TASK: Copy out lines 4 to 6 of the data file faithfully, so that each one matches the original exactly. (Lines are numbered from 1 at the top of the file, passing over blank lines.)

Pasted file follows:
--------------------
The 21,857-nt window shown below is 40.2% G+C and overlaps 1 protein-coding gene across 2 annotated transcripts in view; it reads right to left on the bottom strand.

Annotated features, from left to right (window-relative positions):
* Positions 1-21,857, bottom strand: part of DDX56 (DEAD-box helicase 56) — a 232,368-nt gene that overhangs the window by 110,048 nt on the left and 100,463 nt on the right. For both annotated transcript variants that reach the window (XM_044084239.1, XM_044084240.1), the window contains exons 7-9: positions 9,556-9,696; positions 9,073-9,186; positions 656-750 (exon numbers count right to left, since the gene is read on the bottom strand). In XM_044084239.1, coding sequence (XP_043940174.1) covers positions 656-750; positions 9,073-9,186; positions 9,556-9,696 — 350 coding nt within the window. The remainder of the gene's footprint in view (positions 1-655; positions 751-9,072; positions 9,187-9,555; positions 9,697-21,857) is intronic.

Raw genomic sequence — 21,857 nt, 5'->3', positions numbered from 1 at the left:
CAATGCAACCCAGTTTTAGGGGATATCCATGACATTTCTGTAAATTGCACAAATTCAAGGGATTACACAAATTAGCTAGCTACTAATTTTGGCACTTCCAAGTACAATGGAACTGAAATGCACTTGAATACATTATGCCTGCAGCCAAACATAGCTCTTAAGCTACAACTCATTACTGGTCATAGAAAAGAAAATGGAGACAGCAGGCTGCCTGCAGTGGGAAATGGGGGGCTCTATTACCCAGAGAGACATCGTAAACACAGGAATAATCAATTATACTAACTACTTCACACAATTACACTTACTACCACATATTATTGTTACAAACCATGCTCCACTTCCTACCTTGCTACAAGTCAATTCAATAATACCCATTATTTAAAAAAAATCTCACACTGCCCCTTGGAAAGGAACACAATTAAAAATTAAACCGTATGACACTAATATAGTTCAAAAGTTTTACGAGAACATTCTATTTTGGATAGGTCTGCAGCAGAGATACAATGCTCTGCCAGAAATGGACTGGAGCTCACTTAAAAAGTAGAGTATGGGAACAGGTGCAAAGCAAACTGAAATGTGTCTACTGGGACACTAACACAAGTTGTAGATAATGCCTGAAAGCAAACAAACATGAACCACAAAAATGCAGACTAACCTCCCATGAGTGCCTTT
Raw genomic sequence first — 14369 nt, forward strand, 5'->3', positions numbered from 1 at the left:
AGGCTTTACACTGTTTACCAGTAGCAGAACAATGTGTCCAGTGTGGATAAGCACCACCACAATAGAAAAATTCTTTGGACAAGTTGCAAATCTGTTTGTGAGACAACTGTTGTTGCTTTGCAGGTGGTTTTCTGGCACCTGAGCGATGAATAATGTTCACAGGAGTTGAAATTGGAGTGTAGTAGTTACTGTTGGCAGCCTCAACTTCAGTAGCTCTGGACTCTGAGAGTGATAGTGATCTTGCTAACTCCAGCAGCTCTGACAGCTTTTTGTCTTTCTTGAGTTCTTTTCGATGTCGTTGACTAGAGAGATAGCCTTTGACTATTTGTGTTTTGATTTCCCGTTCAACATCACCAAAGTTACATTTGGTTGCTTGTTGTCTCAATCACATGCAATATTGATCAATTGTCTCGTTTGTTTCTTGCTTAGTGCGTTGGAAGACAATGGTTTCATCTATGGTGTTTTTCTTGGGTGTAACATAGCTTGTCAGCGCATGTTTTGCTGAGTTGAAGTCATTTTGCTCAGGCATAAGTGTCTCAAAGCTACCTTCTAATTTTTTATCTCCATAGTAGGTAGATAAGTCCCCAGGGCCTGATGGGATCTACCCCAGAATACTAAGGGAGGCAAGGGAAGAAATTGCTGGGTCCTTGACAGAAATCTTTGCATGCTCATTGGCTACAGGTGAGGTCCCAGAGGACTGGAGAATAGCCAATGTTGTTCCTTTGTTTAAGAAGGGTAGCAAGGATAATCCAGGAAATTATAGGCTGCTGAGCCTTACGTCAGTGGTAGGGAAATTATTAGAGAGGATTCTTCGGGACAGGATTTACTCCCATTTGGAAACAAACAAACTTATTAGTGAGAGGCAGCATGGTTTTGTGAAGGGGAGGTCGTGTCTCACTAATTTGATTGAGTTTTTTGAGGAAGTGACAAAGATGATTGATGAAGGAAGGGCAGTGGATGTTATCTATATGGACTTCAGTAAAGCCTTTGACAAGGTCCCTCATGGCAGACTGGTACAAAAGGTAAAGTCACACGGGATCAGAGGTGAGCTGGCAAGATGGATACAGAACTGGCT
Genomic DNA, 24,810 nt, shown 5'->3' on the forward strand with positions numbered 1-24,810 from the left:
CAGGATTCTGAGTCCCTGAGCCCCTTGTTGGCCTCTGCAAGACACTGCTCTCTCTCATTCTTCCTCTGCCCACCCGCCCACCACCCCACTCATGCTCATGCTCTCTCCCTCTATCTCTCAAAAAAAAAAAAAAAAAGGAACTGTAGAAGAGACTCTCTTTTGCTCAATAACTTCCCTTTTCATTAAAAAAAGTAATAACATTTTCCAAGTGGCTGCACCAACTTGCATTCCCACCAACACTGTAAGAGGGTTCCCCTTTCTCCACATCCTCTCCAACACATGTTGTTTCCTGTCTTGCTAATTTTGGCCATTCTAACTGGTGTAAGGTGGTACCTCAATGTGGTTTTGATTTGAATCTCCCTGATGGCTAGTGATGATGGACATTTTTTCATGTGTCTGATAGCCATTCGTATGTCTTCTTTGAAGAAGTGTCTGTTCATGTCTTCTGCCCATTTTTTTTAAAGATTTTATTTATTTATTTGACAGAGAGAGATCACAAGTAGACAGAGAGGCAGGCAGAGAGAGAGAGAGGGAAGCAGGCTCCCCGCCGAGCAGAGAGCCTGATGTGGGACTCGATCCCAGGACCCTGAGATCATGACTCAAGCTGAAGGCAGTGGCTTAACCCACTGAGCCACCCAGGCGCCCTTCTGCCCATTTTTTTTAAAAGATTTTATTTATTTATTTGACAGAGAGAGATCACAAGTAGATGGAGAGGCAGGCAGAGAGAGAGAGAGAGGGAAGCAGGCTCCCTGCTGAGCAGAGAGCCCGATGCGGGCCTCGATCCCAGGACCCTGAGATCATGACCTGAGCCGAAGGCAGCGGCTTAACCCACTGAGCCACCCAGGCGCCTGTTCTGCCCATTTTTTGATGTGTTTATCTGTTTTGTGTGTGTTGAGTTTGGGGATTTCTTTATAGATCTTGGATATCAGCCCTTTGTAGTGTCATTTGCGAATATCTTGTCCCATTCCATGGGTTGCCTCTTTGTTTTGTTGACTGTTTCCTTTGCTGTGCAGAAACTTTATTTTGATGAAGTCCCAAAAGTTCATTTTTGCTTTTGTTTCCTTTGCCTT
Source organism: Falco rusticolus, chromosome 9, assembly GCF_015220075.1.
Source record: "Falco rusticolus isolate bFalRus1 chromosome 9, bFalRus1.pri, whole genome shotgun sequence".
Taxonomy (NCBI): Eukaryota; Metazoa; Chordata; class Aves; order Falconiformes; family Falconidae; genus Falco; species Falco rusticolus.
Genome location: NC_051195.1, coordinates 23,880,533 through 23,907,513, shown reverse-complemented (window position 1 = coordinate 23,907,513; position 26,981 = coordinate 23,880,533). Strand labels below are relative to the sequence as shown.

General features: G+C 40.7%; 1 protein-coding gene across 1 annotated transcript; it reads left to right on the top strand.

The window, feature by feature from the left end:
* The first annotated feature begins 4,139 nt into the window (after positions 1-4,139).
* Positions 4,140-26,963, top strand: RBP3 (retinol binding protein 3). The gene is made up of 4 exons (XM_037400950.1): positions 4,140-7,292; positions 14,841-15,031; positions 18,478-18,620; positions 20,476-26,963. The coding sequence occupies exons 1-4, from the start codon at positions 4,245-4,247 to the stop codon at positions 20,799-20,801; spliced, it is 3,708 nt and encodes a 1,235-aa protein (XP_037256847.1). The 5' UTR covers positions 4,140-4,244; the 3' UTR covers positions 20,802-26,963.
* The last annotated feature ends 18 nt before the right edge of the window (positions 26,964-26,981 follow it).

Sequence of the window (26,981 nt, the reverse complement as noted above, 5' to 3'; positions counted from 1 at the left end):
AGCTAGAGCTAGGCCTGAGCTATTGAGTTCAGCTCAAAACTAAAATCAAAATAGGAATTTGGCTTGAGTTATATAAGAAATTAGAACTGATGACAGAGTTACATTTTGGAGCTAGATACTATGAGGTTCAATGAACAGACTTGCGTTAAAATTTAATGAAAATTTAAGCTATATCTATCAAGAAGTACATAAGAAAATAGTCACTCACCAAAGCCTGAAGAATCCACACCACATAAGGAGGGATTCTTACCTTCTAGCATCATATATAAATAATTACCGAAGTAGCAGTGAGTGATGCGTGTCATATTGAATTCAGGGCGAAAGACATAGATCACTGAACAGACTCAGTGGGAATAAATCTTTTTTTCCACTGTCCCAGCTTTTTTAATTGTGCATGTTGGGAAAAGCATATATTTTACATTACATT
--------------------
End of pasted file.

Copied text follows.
Raw genomic sequence — 21,857 nt, 5'->3', positions numbered from 1 at the left:
CAATGCAACCCAGTTTTAGGGGATATCCATGACATTTCTGTAAATTGCACAAATTCAAGGGATTACACAAATTAGCTAGCTACTAATTTTGGCACTTCCAAGTACAATGGAACTGAAATGCACTTGAATACATTATGCCTGCAGCCAAACATAGCTCTTAAGCTACAACTCATTACTGGTCATAGAAAAGAAAATGGAGACAGCAGGCTGCCTGCAGTGGGAAATGGGGGGCTCTATTACCCAGAGAGACATCGTAAACACAGGAATAATCAATTATACTAACTACTTCACACAATTACACTTACTACCACATATTATTGTTACAAACCATGCTCCACTTCCTACCTTGCTACAAGTCAATTCAATAATACCCATTATTTAAAAAAAATCTCACACTGCCCCTTGGAAAGGAACACAATTAAAAATTAAACCGTATGACACTAATATAGTTCAAAAGTTTTACGAGAACATTCTATTTTGGATAGGTCTGCAGCAGAGATACAATGCTCTGCCAGAAATGGACTGGAGCTCACTTAAAAAGTAGAGTATGGGAACAGGTGCAAAGCAAACTGAAATGTGTCTACTGGGACACTAACACAAGTTGTAGATAATGCCTGAAAGCAAACAAACATGAACCACAAAAATGCAGACTAACCTCCCATGAGTGCCTTT
Raw genomic sequence first — 14369 nt, forward strand, 5'->3', positions numbered from 1 at the left: